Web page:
China’s thermal coal imports will decline by between 10 million and 12 million tonnes in 2019, a leading industry analyst said on Tuesday, largely because of rising domestic output in the world’s top producer and consumer.
China’s coal output will increase from the second quarter of 2019, reducing its reliance on overseas supplies, Rodrigo Echeverri, head of hard commodities at trader Noble Group, told an industry conference in Shanghai.
China is set to produce an additional 100 million tonnes of coal this year, Wang Hongqiao, vice president of China National Coal Association, said earlier at the same event.
“Coal demand for power generation in China will increase but the growth rate of general coal consumption will slow down,” Wang said, leading to a glut of the fuel and “severely disrupting” the market.
China produced 4 billion tonnes of coal in 2018, according to the National Bureau of Statistics. It also added 194 million tonnes in mine capacity that year, despite promising to cut excess capacity for the sector.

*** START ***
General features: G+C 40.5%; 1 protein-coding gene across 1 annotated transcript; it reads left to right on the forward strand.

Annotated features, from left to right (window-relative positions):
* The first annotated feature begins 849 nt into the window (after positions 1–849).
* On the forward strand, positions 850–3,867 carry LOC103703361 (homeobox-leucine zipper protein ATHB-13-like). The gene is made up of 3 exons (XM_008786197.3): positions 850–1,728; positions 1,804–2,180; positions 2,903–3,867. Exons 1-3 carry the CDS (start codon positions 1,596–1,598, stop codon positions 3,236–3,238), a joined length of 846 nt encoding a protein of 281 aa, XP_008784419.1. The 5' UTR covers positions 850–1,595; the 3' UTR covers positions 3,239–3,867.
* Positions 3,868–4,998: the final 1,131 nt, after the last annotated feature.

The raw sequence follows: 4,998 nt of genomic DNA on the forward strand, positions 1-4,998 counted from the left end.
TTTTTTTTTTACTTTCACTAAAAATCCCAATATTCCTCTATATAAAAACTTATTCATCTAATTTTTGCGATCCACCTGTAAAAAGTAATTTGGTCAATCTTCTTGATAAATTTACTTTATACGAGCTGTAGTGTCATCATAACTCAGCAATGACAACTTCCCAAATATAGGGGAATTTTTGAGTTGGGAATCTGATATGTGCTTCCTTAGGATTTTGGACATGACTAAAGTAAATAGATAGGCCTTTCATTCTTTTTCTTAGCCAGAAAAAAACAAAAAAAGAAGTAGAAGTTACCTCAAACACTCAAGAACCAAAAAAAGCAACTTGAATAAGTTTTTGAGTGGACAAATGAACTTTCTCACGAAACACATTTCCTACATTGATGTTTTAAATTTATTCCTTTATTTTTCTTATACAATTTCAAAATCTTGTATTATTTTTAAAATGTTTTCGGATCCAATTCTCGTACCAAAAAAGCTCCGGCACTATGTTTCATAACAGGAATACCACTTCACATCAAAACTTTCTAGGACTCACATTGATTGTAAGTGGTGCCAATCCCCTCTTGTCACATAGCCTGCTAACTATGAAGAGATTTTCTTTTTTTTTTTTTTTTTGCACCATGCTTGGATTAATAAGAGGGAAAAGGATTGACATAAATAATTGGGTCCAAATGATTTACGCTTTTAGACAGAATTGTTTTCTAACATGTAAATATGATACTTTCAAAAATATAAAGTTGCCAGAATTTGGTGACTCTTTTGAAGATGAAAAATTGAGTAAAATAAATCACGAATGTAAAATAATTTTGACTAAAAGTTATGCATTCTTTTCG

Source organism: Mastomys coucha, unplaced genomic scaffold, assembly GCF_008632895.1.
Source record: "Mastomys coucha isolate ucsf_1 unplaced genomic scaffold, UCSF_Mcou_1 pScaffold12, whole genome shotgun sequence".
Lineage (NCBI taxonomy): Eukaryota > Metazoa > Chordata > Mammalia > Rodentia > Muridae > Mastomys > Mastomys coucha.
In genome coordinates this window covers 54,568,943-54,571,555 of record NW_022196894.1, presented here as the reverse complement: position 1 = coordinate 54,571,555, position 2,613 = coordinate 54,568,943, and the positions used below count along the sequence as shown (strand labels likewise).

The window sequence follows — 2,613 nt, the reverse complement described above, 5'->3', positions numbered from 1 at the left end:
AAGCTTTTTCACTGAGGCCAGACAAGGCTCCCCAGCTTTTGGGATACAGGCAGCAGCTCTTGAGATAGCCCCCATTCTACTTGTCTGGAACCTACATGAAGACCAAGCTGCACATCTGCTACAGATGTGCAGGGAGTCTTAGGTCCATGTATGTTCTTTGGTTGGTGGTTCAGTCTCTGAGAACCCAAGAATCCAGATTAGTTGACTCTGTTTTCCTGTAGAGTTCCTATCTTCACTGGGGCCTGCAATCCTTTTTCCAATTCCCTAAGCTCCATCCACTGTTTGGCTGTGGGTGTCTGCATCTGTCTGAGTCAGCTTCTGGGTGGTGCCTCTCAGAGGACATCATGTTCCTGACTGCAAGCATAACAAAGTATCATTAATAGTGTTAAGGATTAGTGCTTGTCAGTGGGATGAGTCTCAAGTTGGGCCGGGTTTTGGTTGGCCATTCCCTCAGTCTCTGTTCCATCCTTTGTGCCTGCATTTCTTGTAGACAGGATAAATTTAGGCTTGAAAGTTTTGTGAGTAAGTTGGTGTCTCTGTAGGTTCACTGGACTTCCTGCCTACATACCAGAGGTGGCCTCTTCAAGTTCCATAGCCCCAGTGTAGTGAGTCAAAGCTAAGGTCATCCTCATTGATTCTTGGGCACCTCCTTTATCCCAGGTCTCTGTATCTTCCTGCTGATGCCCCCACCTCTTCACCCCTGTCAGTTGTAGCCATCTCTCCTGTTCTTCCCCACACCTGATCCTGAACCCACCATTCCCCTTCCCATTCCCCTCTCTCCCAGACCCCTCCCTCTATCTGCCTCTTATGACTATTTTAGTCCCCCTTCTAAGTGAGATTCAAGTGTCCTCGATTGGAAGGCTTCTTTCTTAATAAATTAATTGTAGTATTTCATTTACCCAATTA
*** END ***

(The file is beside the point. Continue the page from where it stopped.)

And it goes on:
The state planner has also approved at least 12 new coal mining projects with a combined annual capacity of 29.5 million tonnes since the beginning of 2019, according to statements issued by the National Development and Reform Commission.
Echeverri said he expected a drop in thermal coal imports this year of 11 percent from 2018 volumes to 197 million tonnes, with the reduction hitting top supplier Australia the hardest.
That comes after traders have already cut back on purchases of both thermal and metallurgical coal from Australia due to lengthy quality checks on supplies from there that have lasted as long as two months at some ports.
Noble Group, once a mighty commodity trader, completed a drawn out $3.5 billion debt restructuring at the end of last year to emerge as a smaller, unlisted coal-trading business focused on Asia.